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The secret of his superiority in mathematical difficulties appears to have resided (as one of his competitors was of opinion) in his peculiar power of fixing and chaining down his attention, without the least deviation from the long-drawn line of argument to be pursued. This precious faculty of patient fixation in thought was, of course, united with a penetrating clearness of understanding, as the basis of its success. But perhaps it would be impossible to decide whether he felt himself more in his element of triumph with Shakspeare or with Newton; in the musings of Scadbury, or in the calculations of the Senate House. Yet, however he might shine in the latter scene, his heart was far more in the former; he addressed himself to the conquest of severer science as the duty and interest of a season; but, having finished his victorious career, he returned with new delight to his former and favourite studies in poetry and elegant literature.
The characteristic beauties of his poetry are, a chaste elegance of imagery and style; a vein of purified and affectionate sentiment; an impression of domestic tranquillity and repose. This last-mentioned characteristic is to be traced to its genuine source, his natural disposition. It is impossible to conceive a person more remarkably attached and adapted to the quiet and affectionate endearments of home; or one more exquisitely formed to relish and impart married happiness.
Having bade a cheerful adieu to Cambridge, which had proved no congenial abode to his do
mestic taste, he resided for some time with his aged mother in St. Paul's Church Yard; diversifying his summer-months by excursions to the picturesque scenery of the Lakes and Wales, and pursuing at home those studies in history, Metaphysics, Chemistry, &c., for which he had not hitherto found sufficient leisure. He had formed some idea of preparing for the sacred ministry, which he expressed in the same letter to me; but, besides that the bent of his mind, at this time, was much more literary than religious, he was deterred from the present choice of that office by an apprehension of weakness in the voice and lungs.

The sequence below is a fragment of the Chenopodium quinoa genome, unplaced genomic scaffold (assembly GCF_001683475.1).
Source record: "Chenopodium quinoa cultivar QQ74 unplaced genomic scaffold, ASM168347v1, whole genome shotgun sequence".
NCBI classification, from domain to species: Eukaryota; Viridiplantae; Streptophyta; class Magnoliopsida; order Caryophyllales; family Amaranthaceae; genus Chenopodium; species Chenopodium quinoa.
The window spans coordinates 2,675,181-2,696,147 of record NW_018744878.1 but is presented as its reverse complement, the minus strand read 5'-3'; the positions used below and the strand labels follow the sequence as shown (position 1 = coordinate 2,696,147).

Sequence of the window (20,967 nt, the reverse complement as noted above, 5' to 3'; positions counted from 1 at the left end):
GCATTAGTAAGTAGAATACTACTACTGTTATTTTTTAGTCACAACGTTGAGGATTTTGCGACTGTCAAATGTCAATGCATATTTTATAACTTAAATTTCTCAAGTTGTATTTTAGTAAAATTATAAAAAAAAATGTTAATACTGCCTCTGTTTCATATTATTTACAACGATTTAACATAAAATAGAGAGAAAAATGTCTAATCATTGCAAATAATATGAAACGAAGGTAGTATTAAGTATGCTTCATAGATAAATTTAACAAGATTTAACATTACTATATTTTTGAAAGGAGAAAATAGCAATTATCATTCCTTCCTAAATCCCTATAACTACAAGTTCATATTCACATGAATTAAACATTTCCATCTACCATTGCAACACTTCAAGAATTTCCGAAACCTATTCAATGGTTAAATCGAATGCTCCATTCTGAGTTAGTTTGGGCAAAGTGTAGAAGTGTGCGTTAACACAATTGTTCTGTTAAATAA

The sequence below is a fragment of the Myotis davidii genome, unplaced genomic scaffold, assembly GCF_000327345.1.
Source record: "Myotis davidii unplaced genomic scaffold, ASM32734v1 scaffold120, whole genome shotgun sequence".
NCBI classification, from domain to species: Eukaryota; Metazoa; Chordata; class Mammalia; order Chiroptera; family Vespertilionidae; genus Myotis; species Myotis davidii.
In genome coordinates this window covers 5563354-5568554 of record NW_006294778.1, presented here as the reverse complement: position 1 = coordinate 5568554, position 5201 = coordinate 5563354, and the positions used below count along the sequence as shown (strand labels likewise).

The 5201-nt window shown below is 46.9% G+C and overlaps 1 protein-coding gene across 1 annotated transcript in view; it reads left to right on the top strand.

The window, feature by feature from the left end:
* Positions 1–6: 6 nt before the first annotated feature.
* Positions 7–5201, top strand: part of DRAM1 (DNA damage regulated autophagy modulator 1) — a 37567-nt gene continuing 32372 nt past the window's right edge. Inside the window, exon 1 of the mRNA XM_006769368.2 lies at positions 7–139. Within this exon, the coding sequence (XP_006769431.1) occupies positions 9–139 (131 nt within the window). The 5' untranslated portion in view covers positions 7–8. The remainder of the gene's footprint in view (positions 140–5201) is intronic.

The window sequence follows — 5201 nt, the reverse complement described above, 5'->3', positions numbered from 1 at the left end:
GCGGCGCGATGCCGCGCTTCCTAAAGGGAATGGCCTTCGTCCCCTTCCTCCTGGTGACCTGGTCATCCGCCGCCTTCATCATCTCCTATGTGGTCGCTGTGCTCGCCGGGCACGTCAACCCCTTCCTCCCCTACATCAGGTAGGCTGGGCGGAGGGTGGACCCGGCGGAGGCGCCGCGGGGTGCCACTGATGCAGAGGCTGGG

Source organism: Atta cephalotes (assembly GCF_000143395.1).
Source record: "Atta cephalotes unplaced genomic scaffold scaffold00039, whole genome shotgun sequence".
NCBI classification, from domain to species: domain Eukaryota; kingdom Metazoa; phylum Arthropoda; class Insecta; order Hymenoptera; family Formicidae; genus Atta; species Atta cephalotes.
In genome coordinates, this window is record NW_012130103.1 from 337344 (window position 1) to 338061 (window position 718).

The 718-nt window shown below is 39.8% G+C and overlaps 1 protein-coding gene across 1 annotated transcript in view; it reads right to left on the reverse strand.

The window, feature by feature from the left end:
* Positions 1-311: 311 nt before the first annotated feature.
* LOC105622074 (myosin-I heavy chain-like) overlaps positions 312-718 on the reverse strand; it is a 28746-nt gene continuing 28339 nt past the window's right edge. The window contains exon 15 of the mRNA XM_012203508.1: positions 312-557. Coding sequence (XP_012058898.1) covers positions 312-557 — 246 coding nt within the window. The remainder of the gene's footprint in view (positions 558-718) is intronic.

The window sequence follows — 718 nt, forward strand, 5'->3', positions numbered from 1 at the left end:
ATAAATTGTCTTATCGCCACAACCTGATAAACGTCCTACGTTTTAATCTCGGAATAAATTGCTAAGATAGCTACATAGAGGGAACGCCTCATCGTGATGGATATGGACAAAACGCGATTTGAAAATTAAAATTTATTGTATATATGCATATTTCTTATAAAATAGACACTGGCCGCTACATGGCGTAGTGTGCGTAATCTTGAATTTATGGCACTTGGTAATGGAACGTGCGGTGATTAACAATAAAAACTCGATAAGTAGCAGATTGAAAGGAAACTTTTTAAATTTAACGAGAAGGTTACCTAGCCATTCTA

My interviews with him were few and brief, from the cessation of our college familiarity. In September 1812, he passed a few days at Clifton in 1814, I paid him an autumnal visit of a week at Lewisham: in 1815, I met him at Cambridge, whither we had gone for the purpose of taking our M.A. degree; and he returned with me to Clifton for a few days. Once, and only once more, I spent half a summer's day with him at a cottage near Bath, in the year 1819.
In September 1816, he married Susan, elder daughter of John Mason Good, M.D.; a person well known and highly appreciated both in the medical and literary world. Of his strong and tender affections in this new relation, my friend has left in his verses several faithful and most expressive memorials.
Not long after I had seen him at Bath, he removed, in the spring of 1820, to Eastbourne, for
the benefit of his partner's delicate health. It was here, and at this time, that it pleased God, through the medium of bodily affliction, to rouse him from his dangerous state, and visit his mind with effectual grace. He ruptured a blood-vessel; and this gave a shock to a frame that had never been firm. He announced to me the important effect produced on his heart in a letter, from which the following is an extract; it was written shortly after his recovery.